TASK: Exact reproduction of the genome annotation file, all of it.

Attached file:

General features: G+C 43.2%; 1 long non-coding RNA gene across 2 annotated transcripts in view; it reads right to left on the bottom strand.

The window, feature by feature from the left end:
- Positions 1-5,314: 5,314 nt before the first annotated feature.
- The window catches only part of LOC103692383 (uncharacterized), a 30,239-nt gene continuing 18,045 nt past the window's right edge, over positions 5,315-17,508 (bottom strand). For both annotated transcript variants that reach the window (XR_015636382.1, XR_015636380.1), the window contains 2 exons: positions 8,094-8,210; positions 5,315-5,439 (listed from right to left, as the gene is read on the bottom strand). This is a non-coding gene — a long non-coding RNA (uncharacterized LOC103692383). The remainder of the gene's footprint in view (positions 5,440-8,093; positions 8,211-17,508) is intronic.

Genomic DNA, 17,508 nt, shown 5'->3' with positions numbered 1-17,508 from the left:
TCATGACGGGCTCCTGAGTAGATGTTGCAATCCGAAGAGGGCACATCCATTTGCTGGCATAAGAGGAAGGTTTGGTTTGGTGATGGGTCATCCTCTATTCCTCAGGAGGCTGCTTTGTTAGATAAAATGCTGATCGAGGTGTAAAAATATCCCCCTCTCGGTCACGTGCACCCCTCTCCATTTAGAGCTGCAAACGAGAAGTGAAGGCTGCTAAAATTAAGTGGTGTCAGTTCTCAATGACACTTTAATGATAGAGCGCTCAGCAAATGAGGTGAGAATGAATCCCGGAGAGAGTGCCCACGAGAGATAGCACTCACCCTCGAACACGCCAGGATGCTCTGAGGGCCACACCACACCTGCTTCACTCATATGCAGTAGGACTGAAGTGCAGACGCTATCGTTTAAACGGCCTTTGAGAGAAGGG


General features: G+C 43.2%; 1 long non-coding RNA gene across 2 annotated transcripts in view; it reads right to left on the bottom strand.

The window, feature by feature from the left end:
- Positions 1-5,314: 5,314 nt before the first annotated feature.
- The window catches only part of LOC103692383 (uncharacterized), a 30,239-nt gene continuing 18,045 nt past the window's right edge, over positions 5,315-17,508 (bottom strand). For both annotated transcript variants that reach the window (XR_015636382.1, XR_015636380.1), the window contains 2 exons: positions 8,094-8,210; positions 5,315-5,439 (listed from right to left, as the gene is read on the bottom strand). This is a non-coding gene — a long non-coding RNA (uncharacterized LOC103692383). The remainder of the gene's footprint in view (positions 5,440-8,093; positions 8,211-17,508) is intronic.

Genomic DNA, 17,508 nt, shown 5'->3' with positions numbered 1-17,508 from the left:
TCATGACGGGCTCCTGAGTAGATGTTGCAATCCGAAGAGGGCACATCCATTTGCTGGCATAAGAGGAAGGTTTGGTTTGGTGATGGGTCATCCTCTATTCCTCAGGAGGCTGCTTTGTTAGATAAAATGCTGATCGAGGTGTAAAAATATCCCCCTCTCGGTCACGTGCACCCCTCTCCATTTAGAGCTGCAAACGAGAAGTGAAGGCTGCTAAAATTAAGTGGTGTCAGTTCTCAATGACACTTTAATGATAGAGCGCTCAGCAAATGAGGTGAGAATGAATCCCGGAGAGAGTGCCCACGAGAGATAGCACTCACCCTCGAACACGCCAGGATGCTCTGAGGGCCACACCACACCTGCTTCACTCATATGCAGTAGGACTGAAGTGCAGACGCTATCGTTTAAACGGCCTTTGAGAGAAGGG